In what may hamper Google’s global mapping project in India, the Indian authorities have ordered the technology giant to suspend its “Street View” service in Bangalore, the city known as Indian IT hub.
The suspension of Google’s Street View service in India is the latest setback for the Internet behemoth's widely popular and profitable global mapping mission.
The privacy and data protection issues have repeatedly dragged Google’s said project into regulatory disputes with authorities around the globe.
Mapping service captures images for Google earth
For its comprehensive street view service, Google’s has appointed a swarm of photojournalists’ cars across the world to capture 2D/3D images of buildings, streets and terrains.
Google’s mapping service, best-known as Google earth applies these snapshots with maps for online users to explore the desired streets, cities and places.
Though the earth mapping service is extremely informative and globally admired, it has sparked privacy fears from time to time.
"We received a letter from the commissioner of police regarding Street View. We are currently reviewing it and have stopped our cars until we have a chance to answer any questions or concerns the police have," the company said Tuesday.
However, the commissioner of New Delhi police declined to specify the reasons for suspension.
Google keen to clear all queries
Google said it is gauging the present situation and is willing to talk and resolve any concerns the Indian police have.
The Indian IT mainstay, Bangalore is the first city targeted by Google’s Street View in India, where it had been gathering images since three weeks.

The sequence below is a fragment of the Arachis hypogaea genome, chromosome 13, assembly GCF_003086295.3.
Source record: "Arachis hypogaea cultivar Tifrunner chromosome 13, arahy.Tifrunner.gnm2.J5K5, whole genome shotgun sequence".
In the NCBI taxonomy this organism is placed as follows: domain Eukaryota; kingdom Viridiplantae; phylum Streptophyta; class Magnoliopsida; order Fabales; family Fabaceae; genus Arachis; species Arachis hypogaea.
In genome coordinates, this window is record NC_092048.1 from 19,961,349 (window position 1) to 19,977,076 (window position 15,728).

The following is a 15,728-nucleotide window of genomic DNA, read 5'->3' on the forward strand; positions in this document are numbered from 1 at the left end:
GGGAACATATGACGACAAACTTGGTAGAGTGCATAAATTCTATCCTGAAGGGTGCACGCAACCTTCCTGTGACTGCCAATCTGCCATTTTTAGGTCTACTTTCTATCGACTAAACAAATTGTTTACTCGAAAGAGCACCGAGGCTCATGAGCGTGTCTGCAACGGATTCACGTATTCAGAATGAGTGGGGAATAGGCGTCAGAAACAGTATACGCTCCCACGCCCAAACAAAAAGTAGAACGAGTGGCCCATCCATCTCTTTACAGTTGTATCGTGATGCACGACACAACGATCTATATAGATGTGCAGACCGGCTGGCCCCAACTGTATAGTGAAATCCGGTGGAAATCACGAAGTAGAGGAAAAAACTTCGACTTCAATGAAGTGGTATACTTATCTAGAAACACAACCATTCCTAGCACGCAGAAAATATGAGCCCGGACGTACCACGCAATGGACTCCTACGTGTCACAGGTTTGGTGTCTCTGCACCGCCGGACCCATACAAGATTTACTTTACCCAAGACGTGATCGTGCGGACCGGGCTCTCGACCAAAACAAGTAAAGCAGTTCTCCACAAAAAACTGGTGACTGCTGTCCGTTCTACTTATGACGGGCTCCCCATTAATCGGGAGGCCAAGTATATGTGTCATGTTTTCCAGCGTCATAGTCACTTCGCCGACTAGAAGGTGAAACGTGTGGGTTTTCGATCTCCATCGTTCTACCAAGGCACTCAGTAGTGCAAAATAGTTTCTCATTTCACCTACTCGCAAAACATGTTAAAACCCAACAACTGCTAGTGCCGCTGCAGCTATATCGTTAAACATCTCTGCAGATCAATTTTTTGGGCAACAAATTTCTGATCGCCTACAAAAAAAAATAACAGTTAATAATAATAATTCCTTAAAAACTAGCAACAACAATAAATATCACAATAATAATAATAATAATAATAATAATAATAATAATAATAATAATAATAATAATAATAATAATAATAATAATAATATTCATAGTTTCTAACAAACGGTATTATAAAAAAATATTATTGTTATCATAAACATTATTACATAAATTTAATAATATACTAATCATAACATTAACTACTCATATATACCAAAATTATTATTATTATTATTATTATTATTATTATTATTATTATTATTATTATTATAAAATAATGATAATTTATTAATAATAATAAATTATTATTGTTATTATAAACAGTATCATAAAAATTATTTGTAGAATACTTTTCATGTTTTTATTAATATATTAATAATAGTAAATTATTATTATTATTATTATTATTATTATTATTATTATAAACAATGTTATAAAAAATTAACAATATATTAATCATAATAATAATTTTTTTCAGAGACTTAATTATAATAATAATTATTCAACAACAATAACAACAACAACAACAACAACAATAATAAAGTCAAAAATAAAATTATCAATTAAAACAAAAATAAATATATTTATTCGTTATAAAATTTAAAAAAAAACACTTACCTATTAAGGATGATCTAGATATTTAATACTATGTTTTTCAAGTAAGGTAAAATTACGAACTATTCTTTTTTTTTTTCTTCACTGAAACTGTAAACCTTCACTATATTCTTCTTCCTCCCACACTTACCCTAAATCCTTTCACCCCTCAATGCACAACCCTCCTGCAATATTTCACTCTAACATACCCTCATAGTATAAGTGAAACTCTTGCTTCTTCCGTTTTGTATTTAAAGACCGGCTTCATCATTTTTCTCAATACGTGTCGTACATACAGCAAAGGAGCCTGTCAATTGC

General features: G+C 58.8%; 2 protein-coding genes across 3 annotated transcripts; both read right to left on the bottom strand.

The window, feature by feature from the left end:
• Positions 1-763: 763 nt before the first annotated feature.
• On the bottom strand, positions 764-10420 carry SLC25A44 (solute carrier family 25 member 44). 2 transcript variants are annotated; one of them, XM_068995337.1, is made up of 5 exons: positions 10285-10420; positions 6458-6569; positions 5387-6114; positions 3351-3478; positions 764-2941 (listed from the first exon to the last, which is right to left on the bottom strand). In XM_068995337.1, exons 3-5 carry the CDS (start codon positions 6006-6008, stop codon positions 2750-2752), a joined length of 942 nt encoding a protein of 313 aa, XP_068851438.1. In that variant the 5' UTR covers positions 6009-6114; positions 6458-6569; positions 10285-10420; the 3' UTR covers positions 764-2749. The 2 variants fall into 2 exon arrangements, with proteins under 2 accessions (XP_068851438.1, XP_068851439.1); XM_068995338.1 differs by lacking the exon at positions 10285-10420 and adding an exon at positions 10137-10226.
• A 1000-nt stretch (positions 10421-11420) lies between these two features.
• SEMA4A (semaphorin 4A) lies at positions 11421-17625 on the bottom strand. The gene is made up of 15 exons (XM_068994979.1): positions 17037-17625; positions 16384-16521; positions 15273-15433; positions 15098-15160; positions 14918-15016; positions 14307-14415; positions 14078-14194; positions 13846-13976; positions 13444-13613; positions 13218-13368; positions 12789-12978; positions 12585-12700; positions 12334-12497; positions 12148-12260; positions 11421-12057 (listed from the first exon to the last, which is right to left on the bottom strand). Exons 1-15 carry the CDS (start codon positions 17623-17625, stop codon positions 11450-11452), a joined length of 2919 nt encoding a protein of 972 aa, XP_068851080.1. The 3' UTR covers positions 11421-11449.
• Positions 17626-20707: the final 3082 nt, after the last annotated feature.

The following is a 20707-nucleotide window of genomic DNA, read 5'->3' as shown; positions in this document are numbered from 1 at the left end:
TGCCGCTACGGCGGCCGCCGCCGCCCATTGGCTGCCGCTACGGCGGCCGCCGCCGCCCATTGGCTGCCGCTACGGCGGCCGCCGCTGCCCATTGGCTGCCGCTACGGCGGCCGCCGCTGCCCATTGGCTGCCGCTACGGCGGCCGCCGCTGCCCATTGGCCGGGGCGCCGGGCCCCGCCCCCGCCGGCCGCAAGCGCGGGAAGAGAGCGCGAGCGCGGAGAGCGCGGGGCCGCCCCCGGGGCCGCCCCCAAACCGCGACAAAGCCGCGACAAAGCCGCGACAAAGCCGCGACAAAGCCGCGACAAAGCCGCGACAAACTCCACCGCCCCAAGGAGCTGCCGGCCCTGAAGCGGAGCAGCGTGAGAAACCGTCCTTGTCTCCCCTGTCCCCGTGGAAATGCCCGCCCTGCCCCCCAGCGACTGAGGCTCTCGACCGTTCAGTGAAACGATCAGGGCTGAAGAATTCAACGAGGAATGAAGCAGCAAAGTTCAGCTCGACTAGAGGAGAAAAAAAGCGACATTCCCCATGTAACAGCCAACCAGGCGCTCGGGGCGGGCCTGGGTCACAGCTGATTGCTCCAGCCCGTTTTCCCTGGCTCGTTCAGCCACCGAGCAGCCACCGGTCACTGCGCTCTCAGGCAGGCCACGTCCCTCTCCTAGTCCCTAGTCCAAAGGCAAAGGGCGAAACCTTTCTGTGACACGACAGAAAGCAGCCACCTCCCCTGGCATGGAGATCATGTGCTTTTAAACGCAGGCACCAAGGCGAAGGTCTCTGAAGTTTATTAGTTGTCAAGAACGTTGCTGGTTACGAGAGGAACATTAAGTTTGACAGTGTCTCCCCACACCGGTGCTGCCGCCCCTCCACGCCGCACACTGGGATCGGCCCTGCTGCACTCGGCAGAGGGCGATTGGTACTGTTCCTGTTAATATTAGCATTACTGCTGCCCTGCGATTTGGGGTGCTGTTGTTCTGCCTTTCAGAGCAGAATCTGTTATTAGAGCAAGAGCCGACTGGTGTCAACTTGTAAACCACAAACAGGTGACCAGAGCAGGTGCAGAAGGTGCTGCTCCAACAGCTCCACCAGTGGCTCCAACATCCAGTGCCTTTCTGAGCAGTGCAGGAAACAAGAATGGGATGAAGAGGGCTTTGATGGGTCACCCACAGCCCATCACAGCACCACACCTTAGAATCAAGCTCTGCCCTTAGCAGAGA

Google is reportedly seeking to cover the entire India through its mapping service.
India is the third-largest economy in Asia and a grand IT market with its nucleus active at Bangalore, so Google’s intent in strengthening its mapping project in India makes sense.
The global leaders in technology such as Intel, Microsoft, Yahoo and Google have their offices in Bangalore. Google, the Internet search giant employs thousands of professionals all over India.
The data protection controllers across Canada, Europe and Singapore have probed Street View’s legitimacy, after the company recently accepted that the cars used to capture images for mapping service had also gathered personal data including email addresses and passwords through unsecured Wi-Fi networks.
While Google was fined 1000,000 Euros ($143,650) in March by regulators of France’s data and privacy protection for gathering information through unsecured Wi-Fi systems, the Czech Republic overruled it application to capture images there last September.